The NFL announced its $30 million “unrestricted gift” to the NIH in September 2012 — four months after San Diego Chargers great Junior Seau jersey committed suicide by shooting himself in the chest. Goodell billed the donation as an effort to fund independent research that would get to the bottom of the link between football and brain damage — a connection that the league had denied for nearly two decades.
The NIH said the money came “with no strings attached.”
By 2013, the NIH had begun to distribute the NFL money for peer-reviewed research. The NIH awarded two $6 million grants for a “comprehensive investigation” into chronic traumatic encephalopathy, or CTE, and six pilot studies totaling $2 million. One of the recipients of the larger grants was Boston University neuropathologist Dr. Ann McKee — a colleague of Stern’s — whose research produced the announcement this week that 110 of 111 former deceased NFL players had CTE.
McKee, who has clashed with the NFL over her conclusions, also has described the league’s funding as “an absolute lifeline for my work.”
The dispute over the $16 million grant awarded to a group to be led by Stern erupted in late 2015. The money was earmarked for research to find CTE in living patients; the disease currently can only be diagnosed post-mortem. According to reporting by Outside the Lines and a separate congressional report, several NFL health officials tried to persuade the NIH to rescind the award, including Jeff Miller, the NFL’s senior vice president for health and safety; Dr. Richard Ellenbogen, co-chairman of the Head, Neck and Spine Committee; and Dr. Mitch Berger, chairman of the subcommittee on the long-term effects of brain and spine injury. The NFL tried to redirect the funding to a group that included researchers affiliated with the league, the congressional report concluded.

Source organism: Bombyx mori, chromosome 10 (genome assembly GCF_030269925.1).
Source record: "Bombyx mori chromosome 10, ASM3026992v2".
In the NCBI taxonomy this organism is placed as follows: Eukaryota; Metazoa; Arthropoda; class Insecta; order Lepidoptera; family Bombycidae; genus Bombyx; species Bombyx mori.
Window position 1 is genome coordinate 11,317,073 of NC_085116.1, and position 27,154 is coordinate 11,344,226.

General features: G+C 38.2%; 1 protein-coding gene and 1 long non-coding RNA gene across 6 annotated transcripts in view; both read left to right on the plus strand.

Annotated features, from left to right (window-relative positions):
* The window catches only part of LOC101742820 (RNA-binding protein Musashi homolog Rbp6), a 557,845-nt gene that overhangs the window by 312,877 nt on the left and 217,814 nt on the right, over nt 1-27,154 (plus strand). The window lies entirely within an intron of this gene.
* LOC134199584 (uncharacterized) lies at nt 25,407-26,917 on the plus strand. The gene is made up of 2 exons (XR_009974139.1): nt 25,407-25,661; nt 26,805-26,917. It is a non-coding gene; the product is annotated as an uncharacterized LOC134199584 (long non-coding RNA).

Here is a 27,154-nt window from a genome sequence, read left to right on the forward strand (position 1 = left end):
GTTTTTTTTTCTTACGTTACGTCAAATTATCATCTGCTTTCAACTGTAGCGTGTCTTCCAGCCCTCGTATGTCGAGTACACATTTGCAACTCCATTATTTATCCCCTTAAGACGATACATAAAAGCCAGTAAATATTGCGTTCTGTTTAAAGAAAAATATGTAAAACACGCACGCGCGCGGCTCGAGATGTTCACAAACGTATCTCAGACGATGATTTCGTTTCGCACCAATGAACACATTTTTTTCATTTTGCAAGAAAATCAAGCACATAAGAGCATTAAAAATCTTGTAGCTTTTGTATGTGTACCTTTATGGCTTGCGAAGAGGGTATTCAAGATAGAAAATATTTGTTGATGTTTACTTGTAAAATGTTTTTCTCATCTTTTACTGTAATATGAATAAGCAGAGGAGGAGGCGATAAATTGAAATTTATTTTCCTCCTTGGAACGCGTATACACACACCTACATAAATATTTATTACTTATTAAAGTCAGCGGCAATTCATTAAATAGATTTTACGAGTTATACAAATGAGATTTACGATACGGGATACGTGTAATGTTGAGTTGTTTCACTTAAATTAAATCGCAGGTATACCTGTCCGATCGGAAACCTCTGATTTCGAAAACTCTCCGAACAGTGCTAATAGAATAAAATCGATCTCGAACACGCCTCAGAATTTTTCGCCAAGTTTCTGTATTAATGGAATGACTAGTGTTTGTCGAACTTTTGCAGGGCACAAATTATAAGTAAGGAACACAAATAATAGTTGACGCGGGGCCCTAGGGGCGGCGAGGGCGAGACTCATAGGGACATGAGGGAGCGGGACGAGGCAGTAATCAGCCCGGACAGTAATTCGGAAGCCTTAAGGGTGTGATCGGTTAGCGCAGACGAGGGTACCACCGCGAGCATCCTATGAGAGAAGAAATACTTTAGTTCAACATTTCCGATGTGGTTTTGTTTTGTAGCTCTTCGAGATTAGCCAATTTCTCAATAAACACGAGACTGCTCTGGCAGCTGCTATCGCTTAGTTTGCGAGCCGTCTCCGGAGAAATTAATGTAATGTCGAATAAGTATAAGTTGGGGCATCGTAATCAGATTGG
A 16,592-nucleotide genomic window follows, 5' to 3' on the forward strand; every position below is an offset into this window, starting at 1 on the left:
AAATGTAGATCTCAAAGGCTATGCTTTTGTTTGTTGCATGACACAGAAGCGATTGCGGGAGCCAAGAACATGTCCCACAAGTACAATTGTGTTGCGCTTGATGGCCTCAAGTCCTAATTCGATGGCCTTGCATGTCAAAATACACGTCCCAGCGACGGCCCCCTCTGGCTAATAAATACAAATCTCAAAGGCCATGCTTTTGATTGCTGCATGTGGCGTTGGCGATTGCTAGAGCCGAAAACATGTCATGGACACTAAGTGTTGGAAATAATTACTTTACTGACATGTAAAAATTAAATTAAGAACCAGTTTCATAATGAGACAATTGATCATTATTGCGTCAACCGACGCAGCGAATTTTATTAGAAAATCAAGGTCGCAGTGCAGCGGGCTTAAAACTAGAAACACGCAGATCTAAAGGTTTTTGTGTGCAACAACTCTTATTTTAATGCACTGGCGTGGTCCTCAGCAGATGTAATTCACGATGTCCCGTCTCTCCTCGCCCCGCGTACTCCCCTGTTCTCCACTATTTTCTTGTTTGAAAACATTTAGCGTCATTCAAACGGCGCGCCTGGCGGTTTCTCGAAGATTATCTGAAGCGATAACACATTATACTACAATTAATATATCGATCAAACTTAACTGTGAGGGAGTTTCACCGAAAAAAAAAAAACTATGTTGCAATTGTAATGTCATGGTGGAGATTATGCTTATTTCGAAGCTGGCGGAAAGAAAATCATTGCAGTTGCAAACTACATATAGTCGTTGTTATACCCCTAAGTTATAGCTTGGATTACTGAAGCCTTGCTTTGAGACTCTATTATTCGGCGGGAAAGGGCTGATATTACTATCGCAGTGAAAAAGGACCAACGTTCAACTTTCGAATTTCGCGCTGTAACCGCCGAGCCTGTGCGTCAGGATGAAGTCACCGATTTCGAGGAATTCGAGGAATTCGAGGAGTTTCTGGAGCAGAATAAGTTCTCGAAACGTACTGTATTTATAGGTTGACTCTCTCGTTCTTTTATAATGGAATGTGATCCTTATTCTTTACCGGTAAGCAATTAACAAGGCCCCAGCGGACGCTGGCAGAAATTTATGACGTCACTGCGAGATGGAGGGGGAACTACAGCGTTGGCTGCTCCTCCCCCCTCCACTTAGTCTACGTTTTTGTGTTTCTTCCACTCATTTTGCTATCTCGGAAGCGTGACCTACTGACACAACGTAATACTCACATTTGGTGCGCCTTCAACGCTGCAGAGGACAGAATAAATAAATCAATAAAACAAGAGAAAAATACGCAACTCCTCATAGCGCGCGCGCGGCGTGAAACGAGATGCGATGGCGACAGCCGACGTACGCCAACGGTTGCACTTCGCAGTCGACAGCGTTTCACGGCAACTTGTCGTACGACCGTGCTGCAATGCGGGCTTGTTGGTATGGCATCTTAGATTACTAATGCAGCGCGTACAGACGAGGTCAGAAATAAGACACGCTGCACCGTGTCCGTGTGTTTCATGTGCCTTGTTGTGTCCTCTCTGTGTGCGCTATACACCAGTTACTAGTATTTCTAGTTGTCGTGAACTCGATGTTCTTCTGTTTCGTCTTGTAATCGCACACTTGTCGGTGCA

The May 2016 report, issued by Democrats from the House Committee on Energy and Commerce following a months-long investigation, concluded that despite a signed agreement with the NIH, the NFL backed out of funding the seven-year, longitudinal study when it learned that Stern would be the lead researcher.
In public statements and written responses to the committee, the NFL repeatedly denied it withheld funding but argued that the NIH selection process was tainted by Stern’s bias and a conflict of interest involving a reviewer. The league maintained it had been prepared to fund a portion of the study but that it was told the NIH decided to use public funds instead. The report stated that the NFL made a last-minute offer of $2 million — a fraction of its original commitment — but was turned down by NIH Director Dr. Francis Collins.
Shortly after that controversy, the NFL announced a new commitment to spend $100 million toward concussion research and innovation. That money is administered by the league.
Four months after the Democrats’ report, Republican leaders from the Energy and Commerce committee called for an independent review of the controversy — with particular attention to whether the NIH mishandled the situation.
The status of the review is unclear.
In February 2016, a few months after the conflict had played out, NIH officials notified the NFL that it planned to initiate concussion research focused on youth and suggested the league could support this work. Miller, the NFL’s chief health and safety officer, was noncommittal, suggesting that the NIH pursue a longitudinal study, as the two parties had agreed upon earlier.
NIH officials responded in an email that they were “puzzled” by Miller’s email. They noted that this was the research they had already funded — through Stern’s group — using taxpayer money after the NFL backed out of the deal.